If the world is not my imagination, then an objective reality exists whether or not I can know it. But as I have pointed out, at least some truths can be objectively known. If the world is my imagination (and my brain is in a jar somewhere), I still need to deal with the world how I imagine it, a world where apparently immutable laws of physics apply. If I’m only dreaming that some true reality exists, then God’s existence can be equally true or untrue depending upon what I felt like believing when I woke up in the morning. If we don’t perceive more of reality than is necessary to live, then there’s a good chance that believing in God isn’t particularly practical. It would depend upon the individual. Believing in God would become more of a whim since it has little practical value in helping you, say, outrun a lion.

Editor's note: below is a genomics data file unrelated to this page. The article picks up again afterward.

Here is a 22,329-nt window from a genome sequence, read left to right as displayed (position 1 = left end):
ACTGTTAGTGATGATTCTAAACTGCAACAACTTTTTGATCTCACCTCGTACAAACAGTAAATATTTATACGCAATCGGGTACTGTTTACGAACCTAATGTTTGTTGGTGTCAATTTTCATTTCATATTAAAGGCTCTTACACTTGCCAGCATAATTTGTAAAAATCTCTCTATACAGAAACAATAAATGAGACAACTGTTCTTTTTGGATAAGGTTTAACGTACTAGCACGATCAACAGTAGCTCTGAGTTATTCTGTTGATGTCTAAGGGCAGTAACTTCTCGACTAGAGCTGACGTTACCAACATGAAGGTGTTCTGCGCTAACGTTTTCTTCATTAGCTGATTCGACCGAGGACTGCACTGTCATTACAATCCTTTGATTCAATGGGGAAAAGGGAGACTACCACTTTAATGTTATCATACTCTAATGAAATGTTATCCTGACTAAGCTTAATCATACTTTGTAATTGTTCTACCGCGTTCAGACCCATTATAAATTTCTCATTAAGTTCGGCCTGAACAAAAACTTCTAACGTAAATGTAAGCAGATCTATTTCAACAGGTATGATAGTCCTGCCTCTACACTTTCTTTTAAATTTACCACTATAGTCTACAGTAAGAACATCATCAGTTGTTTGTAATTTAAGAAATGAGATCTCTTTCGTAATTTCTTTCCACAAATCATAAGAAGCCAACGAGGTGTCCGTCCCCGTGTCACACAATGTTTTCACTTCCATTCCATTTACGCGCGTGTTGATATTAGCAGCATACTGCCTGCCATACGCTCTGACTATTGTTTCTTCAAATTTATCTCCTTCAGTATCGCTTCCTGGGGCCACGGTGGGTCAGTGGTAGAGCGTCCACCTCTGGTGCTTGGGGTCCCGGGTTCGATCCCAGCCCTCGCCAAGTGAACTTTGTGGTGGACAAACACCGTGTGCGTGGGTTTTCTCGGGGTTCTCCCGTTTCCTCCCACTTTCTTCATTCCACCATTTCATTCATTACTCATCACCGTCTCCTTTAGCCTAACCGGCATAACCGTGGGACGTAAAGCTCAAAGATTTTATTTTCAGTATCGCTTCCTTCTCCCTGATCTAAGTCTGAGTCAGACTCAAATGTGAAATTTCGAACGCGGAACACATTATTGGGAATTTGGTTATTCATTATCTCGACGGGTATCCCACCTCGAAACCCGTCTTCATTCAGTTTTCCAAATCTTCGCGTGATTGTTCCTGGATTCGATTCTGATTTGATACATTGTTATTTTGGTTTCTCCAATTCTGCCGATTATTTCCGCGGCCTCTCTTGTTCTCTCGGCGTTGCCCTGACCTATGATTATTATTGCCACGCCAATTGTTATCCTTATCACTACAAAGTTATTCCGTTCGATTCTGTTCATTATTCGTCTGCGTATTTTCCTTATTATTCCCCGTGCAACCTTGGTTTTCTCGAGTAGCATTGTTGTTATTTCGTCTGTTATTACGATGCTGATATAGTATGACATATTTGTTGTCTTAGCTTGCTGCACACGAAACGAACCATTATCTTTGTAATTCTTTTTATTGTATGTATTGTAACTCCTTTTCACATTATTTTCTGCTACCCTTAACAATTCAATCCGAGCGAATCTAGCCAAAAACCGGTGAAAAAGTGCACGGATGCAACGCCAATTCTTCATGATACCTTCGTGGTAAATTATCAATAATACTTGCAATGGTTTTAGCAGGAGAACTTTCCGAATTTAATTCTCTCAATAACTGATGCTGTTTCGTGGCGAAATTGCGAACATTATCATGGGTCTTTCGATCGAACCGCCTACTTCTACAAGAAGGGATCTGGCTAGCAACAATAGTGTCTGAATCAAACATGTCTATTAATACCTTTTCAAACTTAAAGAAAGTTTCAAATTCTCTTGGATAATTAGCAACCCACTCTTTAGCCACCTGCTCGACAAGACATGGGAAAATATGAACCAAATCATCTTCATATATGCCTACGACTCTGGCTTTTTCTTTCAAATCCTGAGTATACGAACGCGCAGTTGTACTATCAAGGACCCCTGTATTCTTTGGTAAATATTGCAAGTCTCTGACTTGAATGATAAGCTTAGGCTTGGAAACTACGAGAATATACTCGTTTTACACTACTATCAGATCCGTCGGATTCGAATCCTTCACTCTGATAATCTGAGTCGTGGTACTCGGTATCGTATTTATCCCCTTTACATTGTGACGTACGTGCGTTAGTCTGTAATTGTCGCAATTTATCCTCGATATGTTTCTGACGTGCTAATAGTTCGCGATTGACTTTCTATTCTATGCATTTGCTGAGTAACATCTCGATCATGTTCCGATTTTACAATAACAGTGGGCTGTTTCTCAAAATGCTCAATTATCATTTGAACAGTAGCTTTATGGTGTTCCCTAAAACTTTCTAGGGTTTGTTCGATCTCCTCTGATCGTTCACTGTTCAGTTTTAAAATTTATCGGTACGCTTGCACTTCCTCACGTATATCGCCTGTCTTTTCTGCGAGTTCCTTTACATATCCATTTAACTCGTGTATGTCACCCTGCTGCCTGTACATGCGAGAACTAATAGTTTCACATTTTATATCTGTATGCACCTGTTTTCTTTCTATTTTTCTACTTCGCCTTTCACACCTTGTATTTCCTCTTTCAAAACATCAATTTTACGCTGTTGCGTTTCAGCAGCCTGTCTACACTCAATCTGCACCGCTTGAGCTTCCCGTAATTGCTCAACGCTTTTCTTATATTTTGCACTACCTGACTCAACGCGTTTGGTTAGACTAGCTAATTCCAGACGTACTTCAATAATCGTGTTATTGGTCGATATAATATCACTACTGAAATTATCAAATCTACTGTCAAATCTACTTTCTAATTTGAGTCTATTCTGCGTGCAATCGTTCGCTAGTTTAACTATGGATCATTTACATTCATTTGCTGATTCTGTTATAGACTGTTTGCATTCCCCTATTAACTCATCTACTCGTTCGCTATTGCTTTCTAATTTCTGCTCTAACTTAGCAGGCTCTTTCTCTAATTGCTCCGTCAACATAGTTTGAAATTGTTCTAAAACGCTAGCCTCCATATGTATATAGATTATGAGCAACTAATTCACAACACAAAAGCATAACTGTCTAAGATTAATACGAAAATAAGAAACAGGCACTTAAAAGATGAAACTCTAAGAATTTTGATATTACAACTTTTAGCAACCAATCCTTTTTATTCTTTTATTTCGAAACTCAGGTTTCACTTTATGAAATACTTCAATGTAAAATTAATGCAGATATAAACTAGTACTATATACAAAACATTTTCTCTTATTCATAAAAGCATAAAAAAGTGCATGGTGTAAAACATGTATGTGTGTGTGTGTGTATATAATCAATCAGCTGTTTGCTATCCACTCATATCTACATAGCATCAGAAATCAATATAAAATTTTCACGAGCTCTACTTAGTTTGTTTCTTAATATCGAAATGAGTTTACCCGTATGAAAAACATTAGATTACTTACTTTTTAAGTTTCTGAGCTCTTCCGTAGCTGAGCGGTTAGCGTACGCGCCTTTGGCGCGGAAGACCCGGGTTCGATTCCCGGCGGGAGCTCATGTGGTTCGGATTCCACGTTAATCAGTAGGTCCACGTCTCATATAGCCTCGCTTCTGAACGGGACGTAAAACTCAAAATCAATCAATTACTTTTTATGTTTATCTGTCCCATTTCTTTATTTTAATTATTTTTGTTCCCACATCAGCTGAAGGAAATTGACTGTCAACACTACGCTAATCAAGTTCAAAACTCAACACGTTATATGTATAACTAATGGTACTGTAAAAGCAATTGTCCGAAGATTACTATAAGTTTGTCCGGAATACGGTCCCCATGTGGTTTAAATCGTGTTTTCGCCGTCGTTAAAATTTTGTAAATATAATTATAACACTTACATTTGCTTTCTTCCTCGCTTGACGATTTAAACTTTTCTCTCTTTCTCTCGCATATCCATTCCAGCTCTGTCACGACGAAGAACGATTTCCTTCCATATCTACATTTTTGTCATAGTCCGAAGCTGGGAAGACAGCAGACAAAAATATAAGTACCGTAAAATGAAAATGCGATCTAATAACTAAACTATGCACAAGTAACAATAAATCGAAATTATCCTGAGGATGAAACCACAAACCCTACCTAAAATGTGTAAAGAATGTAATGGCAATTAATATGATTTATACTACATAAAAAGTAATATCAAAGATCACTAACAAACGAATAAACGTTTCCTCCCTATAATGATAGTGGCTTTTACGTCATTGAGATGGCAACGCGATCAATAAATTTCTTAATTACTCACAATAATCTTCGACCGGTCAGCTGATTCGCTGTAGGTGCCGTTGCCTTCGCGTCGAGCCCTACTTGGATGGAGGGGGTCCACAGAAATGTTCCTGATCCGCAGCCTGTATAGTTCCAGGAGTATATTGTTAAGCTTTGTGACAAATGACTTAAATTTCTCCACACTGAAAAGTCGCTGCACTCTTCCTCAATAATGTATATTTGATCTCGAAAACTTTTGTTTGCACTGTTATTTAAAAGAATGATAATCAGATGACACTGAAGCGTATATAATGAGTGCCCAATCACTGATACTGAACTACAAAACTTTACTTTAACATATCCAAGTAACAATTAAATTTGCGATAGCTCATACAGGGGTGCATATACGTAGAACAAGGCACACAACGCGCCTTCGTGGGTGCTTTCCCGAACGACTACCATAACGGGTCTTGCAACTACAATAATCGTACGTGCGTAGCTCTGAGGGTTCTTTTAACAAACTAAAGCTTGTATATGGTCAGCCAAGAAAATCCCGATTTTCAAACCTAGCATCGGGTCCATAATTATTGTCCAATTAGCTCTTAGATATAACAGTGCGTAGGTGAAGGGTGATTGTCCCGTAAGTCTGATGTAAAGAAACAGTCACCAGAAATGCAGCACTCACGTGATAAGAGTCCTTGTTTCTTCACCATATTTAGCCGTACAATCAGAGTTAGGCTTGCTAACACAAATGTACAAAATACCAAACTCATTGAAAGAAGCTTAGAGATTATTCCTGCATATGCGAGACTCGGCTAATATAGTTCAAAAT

On the other hand, if God does exist outside of our minds and it’s one of those few things we could know, again, we might wonder why God wouldn’t make us all goddamn sure of it. What is God afraid we would do with immutable knowledge of His existence? Why exist unless this is all some kind of test? It would benefit us tremendously to know what’s really going on, oh great and all-loving God, unless you have a practical reason for sending people to hell or some other equally gruesome fate. Again, we’re never privy to God’s reasoning. Are God’s plans beyond our ability to understand? This is a common theistic defense that explains nothing.

It’s not that our thoughts are without some physical existence. God does exist, at least as a concept which arises from the physical process of thinking. But God, nor any “soul”, exists when there isn’t anyone around to imagine such nonsense. Even if a soul did exist, there isn’t anyway for us to know how far divisions go. If the body is a subject of the soul, is the soul subject to a super soul? This would seem ridiculous, but I’m only following the theist’s line of thinking that arbitrarily chooses to end the divisions with duality.